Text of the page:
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38 minutes ago, Black Red Devil said:

No it doesn't,

You're the one stating technology and detection levels don't matter referencing space time dilation. A) Input and output space time dilation in space would be the same and 'B) you wouldn't have a clue what technology looks like in a thousand years.  Going by my limped analogies I'd say we'll probably advance from smoke signals.

You better quote where I said that.  I didn't mention dilation at all?

I was talking about a sphere that takes up space/time of about a radius of 100 light-years.  I even provide a picture for you to join the dots.

ET has to put "ears" within that "ball" to hear our "voice".

All the light that we see from billions of years ago doesn't change what we've emitted of the last century.

Input ad output are as different as send and receiving.  ET detection technology doesn't change what we've emitted.

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21 minutes ago, Golden Duck said:

You better quote where I said that.  I didn't mention dilation at all?

I was talking about a sphere that takes up space/time of about a radius of 100 light-years.  I even provide a picture for you to join the dots.

ET has to put "ears" within that "ball" to hear our "voice".

All the light that we see from billions of years ago doesn't change what we've emitted of the last century.

Input ad output are as different as send and receiving.  ET detection technology doesn't change what we've emitted.

Gawd, what aren't you understanding?  I'll go back to my initial thought.

'The point I was making was that intelligent life in the universe, if it exists, could be thousands of years ahead of us in technology and to think they could be listening or looking out for signals in the way we communicate here on earth is naive.'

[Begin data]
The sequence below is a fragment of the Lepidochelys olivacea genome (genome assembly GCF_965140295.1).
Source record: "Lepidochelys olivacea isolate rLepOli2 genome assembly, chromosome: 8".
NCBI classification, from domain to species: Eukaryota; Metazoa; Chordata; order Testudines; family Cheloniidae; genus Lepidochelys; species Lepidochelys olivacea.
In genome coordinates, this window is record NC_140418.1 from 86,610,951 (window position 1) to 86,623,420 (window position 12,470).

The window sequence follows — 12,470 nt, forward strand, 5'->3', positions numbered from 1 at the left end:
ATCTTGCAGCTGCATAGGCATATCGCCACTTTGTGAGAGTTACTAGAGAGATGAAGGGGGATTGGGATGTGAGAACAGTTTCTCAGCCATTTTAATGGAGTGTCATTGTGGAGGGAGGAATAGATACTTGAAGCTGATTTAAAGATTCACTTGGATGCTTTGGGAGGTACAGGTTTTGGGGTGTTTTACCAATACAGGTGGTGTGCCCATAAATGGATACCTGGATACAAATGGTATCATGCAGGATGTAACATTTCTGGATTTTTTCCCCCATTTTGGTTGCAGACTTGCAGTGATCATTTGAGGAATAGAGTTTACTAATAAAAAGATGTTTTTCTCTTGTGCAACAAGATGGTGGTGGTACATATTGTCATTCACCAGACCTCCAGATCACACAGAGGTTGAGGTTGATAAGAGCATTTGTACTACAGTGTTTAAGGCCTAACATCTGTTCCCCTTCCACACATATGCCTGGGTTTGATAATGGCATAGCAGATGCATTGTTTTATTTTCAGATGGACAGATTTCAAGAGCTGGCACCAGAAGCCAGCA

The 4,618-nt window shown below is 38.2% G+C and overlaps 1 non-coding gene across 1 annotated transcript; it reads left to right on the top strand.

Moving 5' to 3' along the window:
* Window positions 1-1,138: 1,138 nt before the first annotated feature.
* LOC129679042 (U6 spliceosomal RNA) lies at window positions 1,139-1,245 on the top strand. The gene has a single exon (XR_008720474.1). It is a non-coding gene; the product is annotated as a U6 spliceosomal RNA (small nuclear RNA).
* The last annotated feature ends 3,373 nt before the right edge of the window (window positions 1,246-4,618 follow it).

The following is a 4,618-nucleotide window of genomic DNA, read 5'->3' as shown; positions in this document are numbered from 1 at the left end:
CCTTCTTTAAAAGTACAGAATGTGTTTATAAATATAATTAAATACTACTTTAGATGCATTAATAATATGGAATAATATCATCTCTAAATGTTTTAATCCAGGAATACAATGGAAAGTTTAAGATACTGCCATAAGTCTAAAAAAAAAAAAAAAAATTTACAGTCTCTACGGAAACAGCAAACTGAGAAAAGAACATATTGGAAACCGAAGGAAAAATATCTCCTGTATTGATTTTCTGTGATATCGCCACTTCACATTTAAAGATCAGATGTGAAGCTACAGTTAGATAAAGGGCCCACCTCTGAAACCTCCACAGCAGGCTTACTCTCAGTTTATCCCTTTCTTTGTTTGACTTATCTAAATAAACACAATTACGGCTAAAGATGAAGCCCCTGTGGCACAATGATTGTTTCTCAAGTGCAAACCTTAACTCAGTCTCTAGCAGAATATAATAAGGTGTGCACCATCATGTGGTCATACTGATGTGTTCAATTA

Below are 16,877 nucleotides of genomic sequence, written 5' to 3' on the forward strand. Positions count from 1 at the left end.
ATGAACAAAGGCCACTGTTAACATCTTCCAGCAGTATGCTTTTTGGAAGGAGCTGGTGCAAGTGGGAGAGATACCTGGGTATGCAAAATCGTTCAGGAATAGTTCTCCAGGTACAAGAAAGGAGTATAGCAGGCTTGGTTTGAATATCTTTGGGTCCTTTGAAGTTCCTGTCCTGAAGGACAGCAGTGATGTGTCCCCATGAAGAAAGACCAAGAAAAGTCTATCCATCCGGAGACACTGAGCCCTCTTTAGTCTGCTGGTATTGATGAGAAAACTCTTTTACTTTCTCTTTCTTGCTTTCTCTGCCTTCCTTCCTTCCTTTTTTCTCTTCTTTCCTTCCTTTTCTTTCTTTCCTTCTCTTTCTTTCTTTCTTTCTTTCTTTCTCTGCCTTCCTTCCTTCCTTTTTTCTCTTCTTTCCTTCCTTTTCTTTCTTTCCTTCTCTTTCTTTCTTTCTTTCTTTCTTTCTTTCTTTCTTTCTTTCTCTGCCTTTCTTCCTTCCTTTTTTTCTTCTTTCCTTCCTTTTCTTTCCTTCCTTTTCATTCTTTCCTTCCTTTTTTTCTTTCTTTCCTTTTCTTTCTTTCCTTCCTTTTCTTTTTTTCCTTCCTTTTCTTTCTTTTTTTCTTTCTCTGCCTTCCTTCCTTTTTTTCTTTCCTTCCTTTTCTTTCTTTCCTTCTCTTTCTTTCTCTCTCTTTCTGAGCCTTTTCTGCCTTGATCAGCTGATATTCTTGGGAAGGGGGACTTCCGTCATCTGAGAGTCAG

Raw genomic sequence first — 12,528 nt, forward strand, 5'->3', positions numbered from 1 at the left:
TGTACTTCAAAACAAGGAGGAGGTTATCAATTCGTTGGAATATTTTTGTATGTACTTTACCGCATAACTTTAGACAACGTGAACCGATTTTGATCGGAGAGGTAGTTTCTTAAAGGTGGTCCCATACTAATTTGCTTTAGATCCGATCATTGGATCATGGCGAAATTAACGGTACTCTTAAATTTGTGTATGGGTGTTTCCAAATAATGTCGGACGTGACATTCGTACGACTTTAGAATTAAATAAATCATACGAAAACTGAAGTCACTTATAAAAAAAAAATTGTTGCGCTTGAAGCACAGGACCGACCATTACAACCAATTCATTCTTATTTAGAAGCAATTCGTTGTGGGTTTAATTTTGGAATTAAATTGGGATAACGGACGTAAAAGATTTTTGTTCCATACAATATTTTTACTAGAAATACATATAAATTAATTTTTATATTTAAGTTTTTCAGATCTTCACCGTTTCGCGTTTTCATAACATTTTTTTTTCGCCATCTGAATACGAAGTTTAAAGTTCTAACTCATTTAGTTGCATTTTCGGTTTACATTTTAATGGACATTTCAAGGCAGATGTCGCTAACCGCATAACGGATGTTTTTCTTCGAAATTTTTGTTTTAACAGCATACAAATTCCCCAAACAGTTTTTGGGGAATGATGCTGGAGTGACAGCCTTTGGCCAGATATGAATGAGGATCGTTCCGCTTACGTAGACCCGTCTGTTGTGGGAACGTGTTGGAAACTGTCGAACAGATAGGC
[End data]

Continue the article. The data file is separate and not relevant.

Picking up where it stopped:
You keep on falling back on our current understanding and knowledge based on our current levels of technology as if all we know now is all there is to know.  How do you know ET needs to put ears within a certain distance to hear our voice?  This is all speculation talk, like ET's even existing, but if there are other civilisations out there there is a possibilty that some have developed thousands of years before us and there is also that possibility that they have taken a similar development path that we took.  In which case they could be at a level 2 or 3 civilisation according to the Kardashev scale.

This is what Wiki says about a level 3 civilisation:

A civilization in possession of energy at the scale of its own galaxy, with energy consumption at ≈4×1044 erg/sec. Lemarchand defined civilizations of this type as having access to power comparable to the luminosity of the entire Milky Way galaxy, about 4×1044 erg/sec (4×1037 watts).

Do you think this type of civilisation would need to eavesdrop on noises from the rest of the galaxy to know there are others out there?  If you do, I rest my case.

Then again, all this is just speculation like the thought ET's are too far away or that they exist at all.

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10 minutes ago, Black Red Devil said:

Gawd, what aren't you understanding?  I'll go back to my initial thought.

'The point I was making was that intelligent life in the universe, if it exists, could be thousands of years ahead of us in technology and to think they could be listening or looking out for signals in the way we communicate here on earth is naive.'